|This article needs additional citations for verification. (May 2011)|
Naturalistic observation is, in contrast to analog observation, a research tool in which a subject is observed in its natural habitat without any manipulation by the observer. During naturalistic observation researchers take great care to avoid interfering with the behavior they are observing by using unobtrusive methods. Naturalistic observation involves two main differences that set it apart from other forms of data gathering. In the context of a naturalistic observation the environment is in no way being manipulated by the observer nor was it created by the observer.
Naturalistic observation as a research tool comes with both advantages and disadvantages that impact its application. By merely observing a given instance without any manipulation in its natural context it makes the behaviors exhibited more credible because they are occurring in a real typical scenario as opposed to an artificial one generated within a lab. Naturalistic observation also allows for study of events that it is deemed unethical to study via experimental models, such as the impact of high school shootings on students attending the high school.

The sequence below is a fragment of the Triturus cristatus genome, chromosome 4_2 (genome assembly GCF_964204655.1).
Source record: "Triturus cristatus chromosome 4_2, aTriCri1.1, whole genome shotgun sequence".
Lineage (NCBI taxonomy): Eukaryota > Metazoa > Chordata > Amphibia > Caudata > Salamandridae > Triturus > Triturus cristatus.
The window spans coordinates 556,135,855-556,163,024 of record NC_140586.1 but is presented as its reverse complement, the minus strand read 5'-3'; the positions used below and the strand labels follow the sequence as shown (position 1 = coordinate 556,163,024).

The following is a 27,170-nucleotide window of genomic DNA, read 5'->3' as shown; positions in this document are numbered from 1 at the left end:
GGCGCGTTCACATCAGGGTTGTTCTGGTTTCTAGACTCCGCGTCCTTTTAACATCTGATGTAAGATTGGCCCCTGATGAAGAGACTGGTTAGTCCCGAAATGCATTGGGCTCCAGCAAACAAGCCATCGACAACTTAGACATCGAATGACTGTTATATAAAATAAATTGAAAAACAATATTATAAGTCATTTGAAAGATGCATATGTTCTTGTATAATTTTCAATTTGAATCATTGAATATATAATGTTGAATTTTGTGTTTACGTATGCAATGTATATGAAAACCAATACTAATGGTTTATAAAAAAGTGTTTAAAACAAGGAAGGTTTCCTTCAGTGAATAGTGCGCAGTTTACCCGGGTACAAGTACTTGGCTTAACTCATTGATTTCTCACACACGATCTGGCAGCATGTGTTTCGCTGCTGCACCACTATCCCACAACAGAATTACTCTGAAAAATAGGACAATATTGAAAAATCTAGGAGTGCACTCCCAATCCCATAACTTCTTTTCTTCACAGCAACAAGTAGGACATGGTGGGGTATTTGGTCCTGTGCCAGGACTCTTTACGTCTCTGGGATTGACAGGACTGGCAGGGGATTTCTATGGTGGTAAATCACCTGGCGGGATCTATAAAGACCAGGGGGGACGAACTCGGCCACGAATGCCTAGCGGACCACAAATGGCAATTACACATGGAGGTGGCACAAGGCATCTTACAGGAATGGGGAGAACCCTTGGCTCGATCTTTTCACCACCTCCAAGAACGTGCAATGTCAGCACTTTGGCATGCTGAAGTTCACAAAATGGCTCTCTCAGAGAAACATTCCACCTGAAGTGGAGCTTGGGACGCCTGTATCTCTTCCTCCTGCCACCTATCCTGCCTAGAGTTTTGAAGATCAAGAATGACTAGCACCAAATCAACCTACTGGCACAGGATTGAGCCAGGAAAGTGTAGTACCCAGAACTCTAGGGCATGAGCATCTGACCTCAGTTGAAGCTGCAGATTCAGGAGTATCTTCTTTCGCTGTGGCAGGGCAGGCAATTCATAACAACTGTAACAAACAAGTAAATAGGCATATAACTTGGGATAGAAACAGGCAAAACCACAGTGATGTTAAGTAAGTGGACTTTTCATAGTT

They may observe animals in their natural habitat. They observe mating, living conditions, and many other qualities of animals. They can be overt (the participants are aware they are being observed) or covert (the participants do not know they are being observed). There are obviously more ethical guidelines to take into consideration when a covert observation is being carried out.
|This psychology-related article is a stub. You can help Wikipedia by expanding it.|
|This article relating to anthropology is a stub. You can help Wikipedia by expanding it.|